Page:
The finished gypsum clinker calcined in the gypsum rotary kiln produced by Fote has the characteristics of high taste, high purity, easy to control during the production process, high mixing degree of raw materials, uniform raw meal composition, high strength grade of the clinker, with less dust in the grinding process, less fly ash in the calcining process and reasonable price.

The large demand and wide application of gypsum powder have stimulated the prosperity of many industries and fields, so the production of high-quality gypsum powder is the general trend of the gypsum powder industry in the future.

Fote Heavy Machinery, as one of the three major mining machinery manufacturers in China, has 38 years of experience. We are always ready to provide you with high-quality milling equipment and the best service.

As a leading mining machinery manufacturer and exporter in China, we are always here to provide you with high quality products and better services. Welcome to contact us through one of the following ways or visit our company and factories.

Based on the high quality and complete after-sales service, our products have been exported to more than 120 countries and regions. Fote Machinery has been the choice of more than 200,000 customers.

ball mill - an overview | sciencedirect topics

The ball mill accepts the SAG or AG mill product. Ball mills give a controlled final grind and produce flotation feed of a uniform size. Ball mills tumble iron or steel balls with the ore. The balls are initially 510 cm diameter but gradually wear away as grinding of the ore proceeds. The feed to ball mills (dry basis) is typically 75 vol.-% ore and 25% steel.

The ball mill is operated in closed circuit with a particle-size measurement device and size-control cyclones. The cyclones send correct-size material on to flotation and direct oversize material back to the ball mill for further grinding.

Grinding elements in ball mills travel at different velocities. Therefore, collision force, direction and kinetic energy between two or more elements vary greatly within the ball charge. Frictional wear or rubbing forces act on the particles, as well as collision energy. These forces are derived from the rotational motion of the balls and movement of particles within the mill and contact zones of colliding balls.

By rotation of the mill body, due to friction between mill wall and balls, the latter rise in the direction of rotation till a helix angle does not exceed the angle of repose, whereupon, the balls roll down. Increasing of rotation rate leads to growth of the centrifugal force and the helix angle increases, correspondingly, till the component of weight strength of balls become larger than the centrifugal force. From this moment the balls are beginning to fall down, describing during falling certain parabolic curves (Figure 2.7). With the further increase of rotation rate, the centrifugal force may become so large that balls will turn together with the mill body without falling down. The critical speed n (rpm) when the balls are attached to the wall due to centrifugation:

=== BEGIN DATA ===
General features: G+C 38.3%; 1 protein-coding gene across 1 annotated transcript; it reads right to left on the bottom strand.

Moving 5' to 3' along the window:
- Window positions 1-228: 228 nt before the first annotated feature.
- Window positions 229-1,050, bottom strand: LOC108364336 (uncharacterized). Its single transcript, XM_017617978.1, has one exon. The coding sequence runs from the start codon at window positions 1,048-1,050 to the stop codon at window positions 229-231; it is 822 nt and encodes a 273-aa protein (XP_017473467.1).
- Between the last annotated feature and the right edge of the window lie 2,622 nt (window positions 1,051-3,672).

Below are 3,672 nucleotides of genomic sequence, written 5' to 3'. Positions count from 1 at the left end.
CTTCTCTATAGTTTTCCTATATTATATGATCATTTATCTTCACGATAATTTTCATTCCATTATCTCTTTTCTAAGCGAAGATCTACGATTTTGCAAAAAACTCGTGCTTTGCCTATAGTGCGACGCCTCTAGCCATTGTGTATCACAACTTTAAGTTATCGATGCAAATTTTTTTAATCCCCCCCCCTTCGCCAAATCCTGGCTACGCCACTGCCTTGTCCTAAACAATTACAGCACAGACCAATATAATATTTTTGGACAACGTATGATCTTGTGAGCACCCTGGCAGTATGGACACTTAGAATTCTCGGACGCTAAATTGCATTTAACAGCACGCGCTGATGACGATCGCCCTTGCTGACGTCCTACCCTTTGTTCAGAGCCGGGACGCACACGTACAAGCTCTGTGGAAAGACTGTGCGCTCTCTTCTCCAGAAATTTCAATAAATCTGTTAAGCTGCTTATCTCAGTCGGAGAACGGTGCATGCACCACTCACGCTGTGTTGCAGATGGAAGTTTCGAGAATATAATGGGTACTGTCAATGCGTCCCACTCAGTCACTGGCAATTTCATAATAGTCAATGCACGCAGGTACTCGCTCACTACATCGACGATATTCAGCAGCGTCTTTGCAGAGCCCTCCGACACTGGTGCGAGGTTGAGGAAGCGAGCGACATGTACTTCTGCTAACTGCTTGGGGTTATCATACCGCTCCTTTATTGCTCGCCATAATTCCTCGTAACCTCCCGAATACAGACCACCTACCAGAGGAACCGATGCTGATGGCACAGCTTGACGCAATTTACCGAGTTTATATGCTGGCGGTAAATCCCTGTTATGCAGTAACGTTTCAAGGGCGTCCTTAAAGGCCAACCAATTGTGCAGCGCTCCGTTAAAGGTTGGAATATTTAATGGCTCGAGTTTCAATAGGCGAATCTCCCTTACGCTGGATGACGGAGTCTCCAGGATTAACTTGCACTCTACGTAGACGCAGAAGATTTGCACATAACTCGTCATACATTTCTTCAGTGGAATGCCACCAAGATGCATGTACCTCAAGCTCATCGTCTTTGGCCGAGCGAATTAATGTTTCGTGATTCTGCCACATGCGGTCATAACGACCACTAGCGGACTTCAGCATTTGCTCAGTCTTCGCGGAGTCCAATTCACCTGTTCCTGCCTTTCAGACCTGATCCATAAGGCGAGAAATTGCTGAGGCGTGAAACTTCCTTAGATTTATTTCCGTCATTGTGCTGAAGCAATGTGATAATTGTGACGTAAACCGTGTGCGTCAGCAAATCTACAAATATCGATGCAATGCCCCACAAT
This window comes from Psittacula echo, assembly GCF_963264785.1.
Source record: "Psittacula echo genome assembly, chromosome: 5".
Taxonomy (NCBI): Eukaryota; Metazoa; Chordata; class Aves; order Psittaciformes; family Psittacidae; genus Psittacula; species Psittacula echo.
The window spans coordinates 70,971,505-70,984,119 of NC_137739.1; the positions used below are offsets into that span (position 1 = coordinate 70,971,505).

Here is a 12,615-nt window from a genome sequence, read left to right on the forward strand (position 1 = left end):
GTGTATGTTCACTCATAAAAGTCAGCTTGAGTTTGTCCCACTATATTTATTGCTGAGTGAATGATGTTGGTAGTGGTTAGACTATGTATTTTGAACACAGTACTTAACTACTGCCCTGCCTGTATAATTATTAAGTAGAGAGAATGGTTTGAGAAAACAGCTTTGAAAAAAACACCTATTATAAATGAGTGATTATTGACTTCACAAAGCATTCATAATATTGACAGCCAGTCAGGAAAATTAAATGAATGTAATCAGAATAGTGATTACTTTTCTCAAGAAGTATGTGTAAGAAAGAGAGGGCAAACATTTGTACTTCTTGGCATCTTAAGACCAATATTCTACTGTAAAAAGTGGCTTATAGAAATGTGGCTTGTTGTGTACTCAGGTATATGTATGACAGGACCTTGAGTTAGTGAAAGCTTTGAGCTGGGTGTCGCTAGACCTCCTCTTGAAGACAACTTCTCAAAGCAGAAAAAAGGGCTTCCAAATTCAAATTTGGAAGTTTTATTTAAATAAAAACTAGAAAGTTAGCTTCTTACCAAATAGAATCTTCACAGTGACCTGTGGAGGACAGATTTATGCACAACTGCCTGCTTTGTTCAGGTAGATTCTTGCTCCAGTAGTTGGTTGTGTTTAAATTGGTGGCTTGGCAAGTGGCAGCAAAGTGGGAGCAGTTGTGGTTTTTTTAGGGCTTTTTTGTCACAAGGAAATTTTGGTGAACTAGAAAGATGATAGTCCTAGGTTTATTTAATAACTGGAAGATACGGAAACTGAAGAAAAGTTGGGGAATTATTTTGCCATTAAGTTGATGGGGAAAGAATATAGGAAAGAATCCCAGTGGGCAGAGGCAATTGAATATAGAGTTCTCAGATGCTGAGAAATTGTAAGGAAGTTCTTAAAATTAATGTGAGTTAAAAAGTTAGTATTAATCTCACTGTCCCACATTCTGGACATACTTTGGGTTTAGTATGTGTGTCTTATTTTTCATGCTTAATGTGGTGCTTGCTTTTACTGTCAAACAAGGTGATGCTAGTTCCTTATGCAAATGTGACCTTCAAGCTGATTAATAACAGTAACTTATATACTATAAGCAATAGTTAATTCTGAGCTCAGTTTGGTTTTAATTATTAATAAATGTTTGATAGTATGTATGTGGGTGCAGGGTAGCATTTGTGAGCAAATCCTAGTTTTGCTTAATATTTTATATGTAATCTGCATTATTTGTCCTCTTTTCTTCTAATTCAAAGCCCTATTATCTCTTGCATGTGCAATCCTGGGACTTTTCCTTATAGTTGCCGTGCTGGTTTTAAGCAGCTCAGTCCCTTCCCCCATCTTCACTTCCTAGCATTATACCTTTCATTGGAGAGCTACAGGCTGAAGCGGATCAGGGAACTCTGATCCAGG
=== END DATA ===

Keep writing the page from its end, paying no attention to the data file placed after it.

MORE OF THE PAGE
where Dm is the mill diameter in meters. The optimum rotational speed is usually set at 6580% of the critical speed. These data are approximate and may not be valid for metal particles that tend to agglomerate by welding.

The degree of filling the mill with balls also influences productivity of the mill and milling efficiency. With excessive filling, the rising balls collide with falling ones. Generally, filling the mill by balls must not exceed 3035% of its volume.

The mill productivity also depends on many other factors: physical-chemical properties of feed material, filling of the mill by balls and their sizes, armor surface shape, speed of rotation, milling fineness and timely moving off of ground product.

where b.ap is the apparent density of the balls; l is the degree of filling of the mill by balls; n is revolutions per minute; 1, and 2 are coefficients of efficiency of electric engine and drive, respectively.

A feature of ball mills is their high specific energy consumption; a mill filled with balls, working idle, consumes approximately as much energy as at full-scale capacity, i.e. during grinding of material. Therefore, it is most disadvantageous to use a ball mill at less than full capacity.

The ball mill is a tumbling mill that uses steel balls as the grinding media. The length of the cylindrical shell is usually 11.5 times the shell diameter (Figure 8.11). The feed can be dry, with less than 3% moisture to minimize ball coating, or slurry containing 2040% water by weight. Ball mills are employed in either primary or secondary grinding applications. In primary applications, they receive their feed from crushers, and in secondary applications, they receive their feed from rod mills, AG mills, or SAG mills.

Ball mills are filled up to 40% with steel balls (with 3080mm diameter), which effectively grind the ore. The material that is to be ground fills the voids between the balls. The tumbling balls capture the particles in ball/ball or ball/liner events and load them to the point of fracture.

When hard pebbles rather than steel balls are used for the grinding media, the mills are known as pebble mills. As mentioned earlier, pebble mills are widely used in the North American taconite iron ore operations. Since the weight of pebbles per unit volume is 3555% of that of steel balls, and as the power input is directly proportional to the volume weight of the grinding medium, the power input and capacity of pebble mills are correspondingly lower. Thus, in a given grinding circuit, for a certain feed rate, a pebble mill would be much larger than a ball mill, with correspondingly a higher capital cost. However, the increase in capital cost is justified economically by a reduction in operating cost attributed to the elimination of steel grinding media.